The New Haven R.R. gained control of the Shepaug in 1898 and henceforth it was called the Shepaug Division. In 1872 the Shepaug employed 50 men. In 1948 the number had dropped to 14. Engineer Robert Baird, Conductor Frank J. Herbst, Brakeman Henry R. Johnson and Flagman Ralph Spalding had been with the R.R. off and on 40 years. These men together with Fireman Joe Wood and Baggageman Garrett Sullivan were the honored crew of the Shepaug's last train. The Bethel extension was discontinued June 11, 1911. The public was exceedingly R.R. conscious long after the advent of the auto. At the early age of 45 in 1917 our R.R. groom developed a hectic tinge, and lost his bloom when the auto came into general use in the 1920's. A gasoline coach was operated a short time but traffic dwindled and the last run was made April 27, 1930 and freight was cut to tri-weekly trips.

The last time I saw this freight we met on the Housatonic trestle. I pressed my back hard against the cat walk rail lest the revolving connecting rods hook me under the chin and hurl me into the waiting Housatonic waters. No. 372 had grown frightfully large, the crew waved a salute and all disappeared forever amid Pond Brook curves and hemlocks. Water barrels and buckets were placed at intervals along the cat walk, in the event of cinders igniting ties.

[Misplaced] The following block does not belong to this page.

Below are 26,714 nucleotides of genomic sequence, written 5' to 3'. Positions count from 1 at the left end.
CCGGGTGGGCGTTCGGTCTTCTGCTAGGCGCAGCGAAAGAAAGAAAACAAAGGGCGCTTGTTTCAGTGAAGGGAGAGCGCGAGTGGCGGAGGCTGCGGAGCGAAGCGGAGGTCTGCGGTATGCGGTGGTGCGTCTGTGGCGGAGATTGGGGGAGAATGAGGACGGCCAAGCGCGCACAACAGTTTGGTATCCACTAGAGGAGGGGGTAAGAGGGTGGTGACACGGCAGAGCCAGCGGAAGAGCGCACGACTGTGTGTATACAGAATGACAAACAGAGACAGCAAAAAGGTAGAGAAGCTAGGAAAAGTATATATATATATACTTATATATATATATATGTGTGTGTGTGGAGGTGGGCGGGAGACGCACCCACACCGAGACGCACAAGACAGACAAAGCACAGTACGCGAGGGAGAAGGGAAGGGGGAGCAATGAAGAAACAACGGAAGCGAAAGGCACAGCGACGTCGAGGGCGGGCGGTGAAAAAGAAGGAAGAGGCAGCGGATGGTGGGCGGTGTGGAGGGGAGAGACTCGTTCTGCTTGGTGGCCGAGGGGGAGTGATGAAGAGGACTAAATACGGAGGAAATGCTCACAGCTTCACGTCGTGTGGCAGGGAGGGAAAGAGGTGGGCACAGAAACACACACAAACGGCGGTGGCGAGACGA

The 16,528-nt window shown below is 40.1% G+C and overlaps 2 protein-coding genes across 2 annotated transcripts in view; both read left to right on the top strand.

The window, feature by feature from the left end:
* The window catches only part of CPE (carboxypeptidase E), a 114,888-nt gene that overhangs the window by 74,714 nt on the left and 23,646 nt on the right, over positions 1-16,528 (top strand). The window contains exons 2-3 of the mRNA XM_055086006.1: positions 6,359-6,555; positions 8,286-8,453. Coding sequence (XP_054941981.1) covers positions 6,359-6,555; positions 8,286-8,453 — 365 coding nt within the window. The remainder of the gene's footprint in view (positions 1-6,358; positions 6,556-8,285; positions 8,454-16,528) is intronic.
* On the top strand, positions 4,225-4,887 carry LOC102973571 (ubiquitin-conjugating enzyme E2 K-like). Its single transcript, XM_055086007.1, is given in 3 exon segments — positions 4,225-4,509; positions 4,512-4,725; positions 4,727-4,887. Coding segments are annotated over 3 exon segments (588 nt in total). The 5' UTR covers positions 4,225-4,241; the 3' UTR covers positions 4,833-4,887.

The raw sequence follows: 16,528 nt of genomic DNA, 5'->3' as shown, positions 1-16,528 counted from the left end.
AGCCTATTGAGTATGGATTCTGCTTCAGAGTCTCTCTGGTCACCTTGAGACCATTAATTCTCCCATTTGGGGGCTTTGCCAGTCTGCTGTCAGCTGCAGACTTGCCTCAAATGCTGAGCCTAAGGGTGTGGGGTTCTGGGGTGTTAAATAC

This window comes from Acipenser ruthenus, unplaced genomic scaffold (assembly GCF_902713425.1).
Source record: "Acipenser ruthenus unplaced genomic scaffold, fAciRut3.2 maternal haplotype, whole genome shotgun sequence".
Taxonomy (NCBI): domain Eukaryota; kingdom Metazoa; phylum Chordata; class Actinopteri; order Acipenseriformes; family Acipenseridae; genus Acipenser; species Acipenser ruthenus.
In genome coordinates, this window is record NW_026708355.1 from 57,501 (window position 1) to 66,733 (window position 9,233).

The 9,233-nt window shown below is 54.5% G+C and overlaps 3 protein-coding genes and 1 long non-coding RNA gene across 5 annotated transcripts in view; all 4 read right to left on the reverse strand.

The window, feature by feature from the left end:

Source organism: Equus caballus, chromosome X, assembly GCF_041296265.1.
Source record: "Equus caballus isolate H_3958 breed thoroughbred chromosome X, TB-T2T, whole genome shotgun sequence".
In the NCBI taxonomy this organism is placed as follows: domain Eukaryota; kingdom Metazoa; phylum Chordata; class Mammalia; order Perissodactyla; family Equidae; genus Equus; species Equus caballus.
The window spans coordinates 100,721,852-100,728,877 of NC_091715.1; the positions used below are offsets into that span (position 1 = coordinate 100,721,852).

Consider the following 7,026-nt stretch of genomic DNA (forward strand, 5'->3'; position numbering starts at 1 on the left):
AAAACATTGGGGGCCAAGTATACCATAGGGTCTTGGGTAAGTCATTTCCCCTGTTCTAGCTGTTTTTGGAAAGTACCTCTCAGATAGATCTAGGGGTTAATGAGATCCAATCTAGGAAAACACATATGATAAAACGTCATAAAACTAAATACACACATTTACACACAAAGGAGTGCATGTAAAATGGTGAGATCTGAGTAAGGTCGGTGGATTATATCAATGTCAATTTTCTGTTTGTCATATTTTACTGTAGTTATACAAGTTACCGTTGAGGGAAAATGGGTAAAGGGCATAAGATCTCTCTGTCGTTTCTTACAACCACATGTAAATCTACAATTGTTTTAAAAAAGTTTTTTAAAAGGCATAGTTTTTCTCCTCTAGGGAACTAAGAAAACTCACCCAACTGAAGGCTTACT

The building of the Shepaug R.R. cost over one million dollars and valley towns were the original heavy investors in bond issues. Litchfield voted $102,000. Our R.R. was never a big paying proposition, neither is the U. S. Post Office or city hospitals but we need their services just the same. The Shepaug was conceived as a public service, if and when we learn to judge enterprises more by service rendered and less by dividends, we shall have a more just and contented society.

Edwin McNeill or those responsible for the Shepaug's monetary policies could not be blamed for its illness, as the birth and phenomenal growth of the motor vehicle were a surprise to all, even its inventors.

In response to the New Haven R.R. petition to discontinue service the Interstate Commerce Commission held a hearing July 2, 1947. The plaintiff argued the lines revenue in 1946 was $58,746 and expenses $56,315 leaving a margin too small to maintain equipment. Moreover new rails and repairs to the Housatonic trestle to cost $238,600 were urgently needed. Objectors to the roads termination led by Walter Howe and the Farm Bureau contended grain and coal would cost upward to $2.00 per ton more hauled from New Milford or Torrington stations. The fatal blow struck in the spring of 1948 when the I.C.C. granted the New Haven R.R. request.